Here comes the chill. Even our cars are beginning to shiver. Nobody wants to be stranded in cold weather. Now is the time to safeguard you and your family from mishaps while driving in wintery weather.
In many regions of the country, all-season tires can provide adequate traction as long as the tread is not worn and the recommended tire pressure is correct. Winter tires are a good investment if you live in a cold climate. In tests, they provided 33% better acceleration from a stop in snow and reduced stopping distance by nearly 30 feet as compared to all-season tires. On ice, they can help you stop up to 48% faster and reduce skids while turning.
Snow chains for tires are still used in rural areas of the country, especially on mountain roads, but in areas where you find adequate snow plowing, they generally aren’t necessary. Many states have specific requirements for using snow tires or chains. Be sure to check these if you are traveling during the winter.
There’s nothing scarier than not being able to see when driving. Be sure to replace worn windshield wipers, and make sure you have ample wiper fluid before the cold season sets in. Replacing regular blades for winter-weather versions is a smart move. Switch back to the regular ones in the spring.
If you need to park outside during a snow or ice storm, cover your wipers with socks so you can easily access them when you need to drive. Also, cover side view mirrors with plastic bags, and always have an ice scraper at the ready.
You can get a tester at your auto-parts store to check your antifreeze. However, at least once a year, preferably before temperatures drop, you should drain your cooling system and add new antifreeze. Your owner’s manual can tell you the proper coolant level.
Even if it isn’t time for an oil change, you may need to switch to a less viscous, winter-weight oil. Heavier oils tend to become thicker at low temps, so they may not lubricate as well.
A frozen door lock can really cause problems. Prevent this by using graphite or dry Teflon spray on your locks.
Did you know that hand sanitizer can unfreeze a lock? Apply some to the tip of your key, and work it into the lock. The alcohol in the sanitizer will melt the ice.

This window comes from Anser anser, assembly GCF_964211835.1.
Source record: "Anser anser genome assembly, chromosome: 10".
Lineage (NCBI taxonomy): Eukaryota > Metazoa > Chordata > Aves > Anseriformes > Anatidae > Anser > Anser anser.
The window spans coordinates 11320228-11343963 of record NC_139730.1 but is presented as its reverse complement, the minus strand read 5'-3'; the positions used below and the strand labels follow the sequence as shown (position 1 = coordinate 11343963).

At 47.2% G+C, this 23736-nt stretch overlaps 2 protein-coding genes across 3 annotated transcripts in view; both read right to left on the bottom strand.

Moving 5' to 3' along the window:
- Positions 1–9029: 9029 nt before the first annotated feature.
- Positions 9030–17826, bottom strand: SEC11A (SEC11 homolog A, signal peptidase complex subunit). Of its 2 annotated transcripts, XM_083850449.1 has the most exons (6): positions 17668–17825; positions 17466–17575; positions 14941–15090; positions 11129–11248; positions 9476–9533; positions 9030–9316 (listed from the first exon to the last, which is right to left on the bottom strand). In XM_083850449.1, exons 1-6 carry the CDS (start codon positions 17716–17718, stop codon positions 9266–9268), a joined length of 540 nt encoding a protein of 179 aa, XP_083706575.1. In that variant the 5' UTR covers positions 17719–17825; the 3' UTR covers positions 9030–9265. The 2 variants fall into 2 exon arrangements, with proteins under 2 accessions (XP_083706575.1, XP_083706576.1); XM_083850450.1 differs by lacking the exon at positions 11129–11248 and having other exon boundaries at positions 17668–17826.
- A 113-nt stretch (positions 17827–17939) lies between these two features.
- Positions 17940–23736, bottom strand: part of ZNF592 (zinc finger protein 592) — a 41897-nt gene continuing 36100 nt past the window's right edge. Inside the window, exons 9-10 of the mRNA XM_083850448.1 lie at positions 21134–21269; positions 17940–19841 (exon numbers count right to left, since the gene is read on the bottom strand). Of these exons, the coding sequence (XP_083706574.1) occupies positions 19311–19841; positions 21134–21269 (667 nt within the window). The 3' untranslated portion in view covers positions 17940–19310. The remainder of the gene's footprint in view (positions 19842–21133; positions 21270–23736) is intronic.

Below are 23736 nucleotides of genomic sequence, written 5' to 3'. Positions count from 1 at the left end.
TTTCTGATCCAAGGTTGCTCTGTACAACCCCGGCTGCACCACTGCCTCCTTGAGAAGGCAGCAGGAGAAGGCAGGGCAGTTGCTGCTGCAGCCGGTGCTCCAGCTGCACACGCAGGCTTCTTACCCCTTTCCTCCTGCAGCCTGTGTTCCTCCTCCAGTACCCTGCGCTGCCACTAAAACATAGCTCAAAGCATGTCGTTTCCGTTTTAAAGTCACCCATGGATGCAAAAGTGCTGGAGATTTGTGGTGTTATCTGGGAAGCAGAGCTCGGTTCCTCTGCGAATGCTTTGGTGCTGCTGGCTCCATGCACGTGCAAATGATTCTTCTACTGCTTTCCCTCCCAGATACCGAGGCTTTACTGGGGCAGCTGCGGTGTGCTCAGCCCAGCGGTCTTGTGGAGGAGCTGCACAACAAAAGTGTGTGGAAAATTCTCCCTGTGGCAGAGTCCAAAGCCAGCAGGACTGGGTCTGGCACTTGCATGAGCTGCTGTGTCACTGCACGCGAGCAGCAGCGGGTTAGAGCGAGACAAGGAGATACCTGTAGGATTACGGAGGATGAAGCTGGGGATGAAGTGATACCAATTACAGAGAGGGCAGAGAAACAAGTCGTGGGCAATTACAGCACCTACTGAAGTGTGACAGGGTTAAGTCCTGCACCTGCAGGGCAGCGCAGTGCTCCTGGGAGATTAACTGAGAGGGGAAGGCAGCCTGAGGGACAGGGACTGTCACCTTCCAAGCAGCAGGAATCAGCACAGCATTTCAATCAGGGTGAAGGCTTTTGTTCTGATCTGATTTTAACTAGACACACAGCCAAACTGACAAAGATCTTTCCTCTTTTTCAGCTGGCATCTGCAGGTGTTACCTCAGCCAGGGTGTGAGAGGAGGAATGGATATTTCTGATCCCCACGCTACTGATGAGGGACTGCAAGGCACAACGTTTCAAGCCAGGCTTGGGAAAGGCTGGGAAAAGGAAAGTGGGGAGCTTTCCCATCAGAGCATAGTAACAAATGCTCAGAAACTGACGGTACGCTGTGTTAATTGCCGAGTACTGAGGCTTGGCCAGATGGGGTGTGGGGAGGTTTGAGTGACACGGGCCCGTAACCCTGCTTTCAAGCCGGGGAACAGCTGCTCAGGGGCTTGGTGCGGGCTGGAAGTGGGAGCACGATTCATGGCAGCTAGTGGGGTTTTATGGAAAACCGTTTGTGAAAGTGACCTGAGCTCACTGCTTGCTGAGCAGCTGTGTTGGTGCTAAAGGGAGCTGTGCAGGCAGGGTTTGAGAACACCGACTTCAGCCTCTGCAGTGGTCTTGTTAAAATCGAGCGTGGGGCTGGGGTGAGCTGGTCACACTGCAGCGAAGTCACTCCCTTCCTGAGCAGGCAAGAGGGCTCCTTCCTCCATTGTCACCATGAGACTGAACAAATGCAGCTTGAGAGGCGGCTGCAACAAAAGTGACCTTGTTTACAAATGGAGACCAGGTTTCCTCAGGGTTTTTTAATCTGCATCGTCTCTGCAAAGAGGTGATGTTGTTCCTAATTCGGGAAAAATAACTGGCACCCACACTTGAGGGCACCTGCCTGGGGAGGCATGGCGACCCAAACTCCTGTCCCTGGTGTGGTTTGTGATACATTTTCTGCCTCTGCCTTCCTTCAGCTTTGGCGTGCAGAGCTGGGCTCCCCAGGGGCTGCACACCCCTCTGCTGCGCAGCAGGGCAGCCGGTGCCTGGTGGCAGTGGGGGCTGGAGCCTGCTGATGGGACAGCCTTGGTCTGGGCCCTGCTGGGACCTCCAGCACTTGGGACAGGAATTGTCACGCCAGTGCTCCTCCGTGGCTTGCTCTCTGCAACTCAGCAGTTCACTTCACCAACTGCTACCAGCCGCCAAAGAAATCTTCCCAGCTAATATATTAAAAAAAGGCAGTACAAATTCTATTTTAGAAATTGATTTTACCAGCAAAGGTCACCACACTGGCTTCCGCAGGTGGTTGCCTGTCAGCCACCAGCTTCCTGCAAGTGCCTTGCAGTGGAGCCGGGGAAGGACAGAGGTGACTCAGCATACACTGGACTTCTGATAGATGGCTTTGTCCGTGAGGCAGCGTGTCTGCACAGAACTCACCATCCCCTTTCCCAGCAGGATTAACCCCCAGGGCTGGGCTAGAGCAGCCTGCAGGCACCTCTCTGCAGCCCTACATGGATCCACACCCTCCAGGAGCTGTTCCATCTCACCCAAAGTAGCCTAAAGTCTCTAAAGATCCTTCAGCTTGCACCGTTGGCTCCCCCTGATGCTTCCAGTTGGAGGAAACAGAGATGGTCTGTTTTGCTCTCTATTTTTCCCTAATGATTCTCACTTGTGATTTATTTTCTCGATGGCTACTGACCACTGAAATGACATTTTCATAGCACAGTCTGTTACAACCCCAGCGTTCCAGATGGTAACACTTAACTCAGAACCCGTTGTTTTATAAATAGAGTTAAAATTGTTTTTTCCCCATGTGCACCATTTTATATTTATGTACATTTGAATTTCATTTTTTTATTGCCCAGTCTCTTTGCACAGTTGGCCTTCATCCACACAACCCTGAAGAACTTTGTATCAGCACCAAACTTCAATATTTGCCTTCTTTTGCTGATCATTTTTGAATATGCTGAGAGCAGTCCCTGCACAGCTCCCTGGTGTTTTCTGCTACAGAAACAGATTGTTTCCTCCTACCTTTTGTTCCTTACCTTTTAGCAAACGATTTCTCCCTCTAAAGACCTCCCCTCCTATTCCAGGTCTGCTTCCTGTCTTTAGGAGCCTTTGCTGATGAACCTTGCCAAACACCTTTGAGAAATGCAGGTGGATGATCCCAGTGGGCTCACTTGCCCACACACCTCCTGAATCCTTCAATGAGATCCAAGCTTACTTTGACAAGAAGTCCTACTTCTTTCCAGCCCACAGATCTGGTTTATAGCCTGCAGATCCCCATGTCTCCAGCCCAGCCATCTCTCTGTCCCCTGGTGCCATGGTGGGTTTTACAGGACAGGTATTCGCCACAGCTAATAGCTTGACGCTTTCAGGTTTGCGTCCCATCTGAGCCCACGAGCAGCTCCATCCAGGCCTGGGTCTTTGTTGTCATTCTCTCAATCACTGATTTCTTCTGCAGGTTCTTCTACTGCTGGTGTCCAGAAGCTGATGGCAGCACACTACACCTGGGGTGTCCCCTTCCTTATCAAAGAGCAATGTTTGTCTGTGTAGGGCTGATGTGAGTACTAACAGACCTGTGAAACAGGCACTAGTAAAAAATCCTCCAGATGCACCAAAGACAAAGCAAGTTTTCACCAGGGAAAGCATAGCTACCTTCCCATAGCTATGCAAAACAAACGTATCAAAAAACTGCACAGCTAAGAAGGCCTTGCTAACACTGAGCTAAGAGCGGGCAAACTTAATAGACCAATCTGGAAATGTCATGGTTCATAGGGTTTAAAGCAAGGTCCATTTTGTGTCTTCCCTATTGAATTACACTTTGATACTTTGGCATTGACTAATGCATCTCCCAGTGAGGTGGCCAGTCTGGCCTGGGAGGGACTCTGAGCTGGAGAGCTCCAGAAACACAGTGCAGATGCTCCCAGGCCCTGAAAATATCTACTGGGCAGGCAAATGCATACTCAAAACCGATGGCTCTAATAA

Even if you use a keyless entry system, be sure you have an extra fob battery on hand (not inside the car) in case technology leaves you stranded in the cold.
Batteries don’t last forever, and very cold temperatures can reduce a vehicle’s battery power by up to 50 percent. Many auto parts stores will check your battery for free.
Be sure your battery terminals are clean and free from corrosion. You can keep them protected with a battery terminal protectant spray. Of course, it’s wise to always have battery jumper cables on hand and to know how to use them safely.
Freezing temps can really do a number on these critical flexible parts, making them brittle and susceptible to breakage. Check wires and belts for wear or cracks and hoses for leaks.
The time to be sure your heater and defroster are working is before you need them. Take a minute or two to run them before temperatures drop.
Better to be safe than sorry. Grab a tote bag or a box and fill it with a few things that could help you out of a jam.
Before you go out in a storm, review the basics of winter driving with these very important tips. How to drive in snow and ice.
Even if your vehicle has 4-wheel drive, it may have been a long time since you have had to use it. Have it checked out by a mechanic to be sure the system engages smoothly and that all fluids are at their proper levels. It could also be a good time to pull out your owner’s manual to refamiliarize yourself with how to use 4-wheel drive.
It’s good to consider the half-full mark on your gas gauge as “empty.” If you’re caught in a snowstorm with traffic backed up on the highway, you want to be sure you can keep the motor running to keep both you and your car warm. It’s also good to keep it full to eliminate condensation in the tank that can freeze.
If you’re driving in regions where salting the roads is a necessity, you want to be sure to wash your car often to prevent erosion of your paint that can lead to a dull finish and, in extreme cases, to rusting. It’s smart to wax your car early in the season to help keep rain and snow off the surface.
References accessed on November 24, 2020:
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